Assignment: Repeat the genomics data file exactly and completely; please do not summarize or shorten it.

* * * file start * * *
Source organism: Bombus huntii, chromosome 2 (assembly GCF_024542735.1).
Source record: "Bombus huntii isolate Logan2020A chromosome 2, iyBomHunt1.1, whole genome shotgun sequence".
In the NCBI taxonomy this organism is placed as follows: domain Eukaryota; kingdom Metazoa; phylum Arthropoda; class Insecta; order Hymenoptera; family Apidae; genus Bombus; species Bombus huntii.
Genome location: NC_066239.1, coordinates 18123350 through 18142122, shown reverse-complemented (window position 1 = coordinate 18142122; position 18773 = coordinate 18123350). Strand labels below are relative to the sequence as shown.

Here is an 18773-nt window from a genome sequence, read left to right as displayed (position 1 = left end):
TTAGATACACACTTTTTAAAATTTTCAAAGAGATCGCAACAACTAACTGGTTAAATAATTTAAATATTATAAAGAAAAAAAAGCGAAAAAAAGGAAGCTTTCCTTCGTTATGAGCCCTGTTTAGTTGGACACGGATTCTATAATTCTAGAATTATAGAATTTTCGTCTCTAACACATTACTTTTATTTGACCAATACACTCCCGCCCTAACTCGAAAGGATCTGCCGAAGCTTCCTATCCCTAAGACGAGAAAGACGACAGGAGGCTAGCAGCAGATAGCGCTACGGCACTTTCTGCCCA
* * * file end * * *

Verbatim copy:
Source organism: Bombus huntii, chromosome 2 (assembly GCF_024542735.1).
Source record: "Bombus huntii isolate Logan2020A chromosome 2, iyBomHunt1.1, whole genome shotgun sequence".
In the NCBI taxonomy this organism is placed as follows: domain Eukaryota; kingdom Metazoa; phylum Arthropoda; class Insecta; order Hymenoptera; family Apidae; genus Bombus; species Bombus huntii.
Genome location: NC_066239.1, coordinates 18123350 through 18142122, shown reverse-complemented (window position 1 = coordinate 18142122; position 18773 = coordinate 18123350). Strand labels below are relative to the sequence as shown.

Here is an 18773-nt window from a genome sequence, read left to right as displayed (position 1 = left end):
TTAGATACACACTTTTTAAAATTTTCAAAGAGATCGCAACAACTAACTGGTTAAATAATTTAAATATTATAAAGAAAAAAAAGCGAAAAAAAGGAAGCTTTCCTTCGTTATGAGCCCTGTTTAGTTGGACACGGATTCTATAATTCTAGAATTATAGAATTTTCGTCTCTAACACATTACTTTTATTTGACCAATACACTCCCGCCCTAACTCGAAAGGATCTGCCGAAGCTTCCTATCCCTAAGACGAGAAAGACGACAGGAGGCTAGCAGCAGATAGCGCTACGGCACTTTCTGCCCA